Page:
Sunday, May 2, Izaak Walton League, B-CC Chapter, Conservation Farm. Leader: Jim Nelson. Participants: 10. Weather: Sunny, starting in the mid-40s and rising to upper 70s. Species: 56. Thanks to the IWL-BCC, our group once again enjoyed access to this prime private property near Poolesville with a great mix of habitats. IWL-BCC member Larry Anderson acted as our escort. Many of our birds were heard only, and not everyone got to see or hear each species. We had only 5 species of warblers – Black and White, Common Yellowthroat, Northern Parula, Yellow-rumped, and singing Prairie Warblers. Among the specialties at this site, we had at least 30 Purple Martins at the martin housing complex on site, and in the fields several singing Grasshopper Sparrows with two sitting up for relatively good views. We also were treated to three vocal Yellow-breasted Chats, one of which was singing from a very high perch in a tree giving all of us good views of this usually stealthy species, and three male Scarlet Tanagers in the woods all within a few feet of each other. Other good birds included Double-crested Cormorant, Great Blue and Green Herons, Osprey, Cooper’s Hawk, White-eyed and Yellow-throated Vireo, Red-breasted Nuthatch, Wood Thrush, abundant Chipping and Field Sparrows, several stealthy Eastern Towhee singing, Orchard Oriole, and singing male Indigo Buntings. We also had Eastern Phoebe, Great-crested Flycatcher, and Eastern Kingbird. We tallied 30 Blue Jays and probably missed others as groups were moving through, probably migrants. Driving in along Izaak Walton Way just before the field trip started, the leader heard a singing Eastern Meadowlark in the large farm field to the south and saw a male Blue Grosbeak perched on a wire by the road. The two eBird checklists can be found at: https://ebird.org/checklist/S86940164 and https://ebird.org/atlasmddc/checklist/S86927926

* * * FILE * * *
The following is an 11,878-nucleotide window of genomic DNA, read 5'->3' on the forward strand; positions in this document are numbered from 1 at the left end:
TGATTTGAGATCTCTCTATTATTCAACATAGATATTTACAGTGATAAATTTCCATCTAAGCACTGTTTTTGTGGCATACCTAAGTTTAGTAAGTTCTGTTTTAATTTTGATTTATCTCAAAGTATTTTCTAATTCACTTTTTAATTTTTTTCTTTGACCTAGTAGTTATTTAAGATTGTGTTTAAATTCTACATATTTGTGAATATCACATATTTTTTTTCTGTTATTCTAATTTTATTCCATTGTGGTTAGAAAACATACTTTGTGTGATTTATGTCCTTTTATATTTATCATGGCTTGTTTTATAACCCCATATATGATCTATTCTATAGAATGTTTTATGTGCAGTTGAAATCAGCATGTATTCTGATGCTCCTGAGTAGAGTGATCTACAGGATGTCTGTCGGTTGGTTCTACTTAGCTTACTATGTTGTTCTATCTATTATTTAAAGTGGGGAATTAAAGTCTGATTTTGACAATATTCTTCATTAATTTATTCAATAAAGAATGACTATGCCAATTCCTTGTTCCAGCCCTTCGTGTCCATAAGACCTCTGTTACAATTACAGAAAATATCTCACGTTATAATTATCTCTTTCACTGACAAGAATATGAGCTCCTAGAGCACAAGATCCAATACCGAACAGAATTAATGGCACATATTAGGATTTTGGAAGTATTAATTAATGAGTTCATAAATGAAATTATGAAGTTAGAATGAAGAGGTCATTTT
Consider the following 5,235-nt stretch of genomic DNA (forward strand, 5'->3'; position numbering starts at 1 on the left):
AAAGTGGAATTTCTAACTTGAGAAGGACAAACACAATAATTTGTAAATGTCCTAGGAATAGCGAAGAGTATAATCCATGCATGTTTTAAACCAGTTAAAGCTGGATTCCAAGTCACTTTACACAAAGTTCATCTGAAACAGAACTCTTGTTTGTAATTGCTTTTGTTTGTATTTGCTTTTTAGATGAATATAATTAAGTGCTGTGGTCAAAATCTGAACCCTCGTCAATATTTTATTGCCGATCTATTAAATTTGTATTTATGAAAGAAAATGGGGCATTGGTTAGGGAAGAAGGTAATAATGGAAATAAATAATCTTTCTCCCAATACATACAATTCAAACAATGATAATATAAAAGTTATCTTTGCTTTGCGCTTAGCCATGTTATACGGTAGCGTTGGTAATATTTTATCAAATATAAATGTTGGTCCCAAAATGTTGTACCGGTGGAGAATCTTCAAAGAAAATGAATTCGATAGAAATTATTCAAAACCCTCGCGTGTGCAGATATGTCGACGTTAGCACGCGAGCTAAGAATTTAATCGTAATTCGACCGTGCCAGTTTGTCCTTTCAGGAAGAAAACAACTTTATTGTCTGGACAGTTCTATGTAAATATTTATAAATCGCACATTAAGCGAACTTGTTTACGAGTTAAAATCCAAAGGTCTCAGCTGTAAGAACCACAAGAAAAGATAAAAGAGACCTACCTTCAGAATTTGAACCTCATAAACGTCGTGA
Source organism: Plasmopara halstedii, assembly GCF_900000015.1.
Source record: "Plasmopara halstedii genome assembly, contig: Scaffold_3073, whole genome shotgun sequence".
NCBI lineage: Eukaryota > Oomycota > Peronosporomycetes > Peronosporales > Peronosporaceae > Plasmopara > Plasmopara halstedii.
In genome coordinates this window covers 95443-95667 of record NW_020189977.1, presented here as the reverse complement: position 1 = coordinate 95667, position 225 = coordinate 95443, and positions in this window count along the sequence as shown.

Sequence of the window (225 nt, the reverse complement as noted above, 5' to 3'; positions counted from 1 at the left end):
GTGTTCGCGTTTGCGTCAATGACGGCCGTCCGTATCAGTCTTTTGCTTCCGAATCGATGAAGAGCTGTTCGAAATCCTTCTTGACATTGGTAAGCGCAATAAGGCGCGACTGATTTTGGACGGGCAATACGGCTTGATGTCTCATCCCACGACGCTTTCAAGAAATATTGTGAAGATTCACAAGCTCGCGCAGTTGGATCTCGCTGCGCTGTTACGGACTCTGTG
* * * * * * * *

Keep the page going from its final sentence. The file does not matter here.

Sunday, April 25, Occoquan Bay NWR. Leaders: Gerry Hawkins and Mike Bowen. Participants: 11 plus leaders. Weather: Cloudy with a few bright periods, blustery, with a wind that occasionally felt cold, 50’s. Species count: 62. Highlights: A brilliantly bright, calling male Baltimore Oriole (first of the season for most of us), a raft of 17 Red-breasted Mergansers that, when seen well, turned out to be composed entirely of females – presumably on mid-migration to breeding grounds well to our North – and splendid views of Prothonotary, Yellow, Yellow-throated and Prairie Warblers and Northern Parulas, many of them singing lustily. We enjoyed watching lots of Bald Eagles and Ospreys on and around their nests and had a fleeting look at a flying King Rail, while others called “kek-kek-kek” from not far off. Out in the bay we had 4 species of gulls and terns. There were surprisingly few swallows – just a few Tree and Barn – and very few sparrows in this usually sparrow-filled refuge, although we did get great views of Swamp Sparrow. The timing of our MBC trip this year was once again a little too early for Yellow-breasted Chats, which breed at the refuge but which had not yet returned from the south. The eBird checklist for the trip can be found at: https://ebird.org/checklist/S86353062
Saturday, April 24, Croydon Creek Nature Center. Co-leaders: Emily Huang & Anne Mytych. The weather was cool in the upper 40s to low 50s with sunshine and light wind. We had 17 birders including the co-leaders, and we split into two groups after first visiting the feeders, where we saw 4 Purple Finches, as well as the usual suspects. Emily took her group on the Heritage Trail and saw 36 species, including a Louisiana Waterthrush and a Wood Thrush. Anne took her group along the Woodland Trail and saw 33 species, including Brown Thrashers and an Ovenbird. The two eBird checklists can be found at: https://ebird.org/checklist/S86258399 and https://ebird.org/checklist/S86244181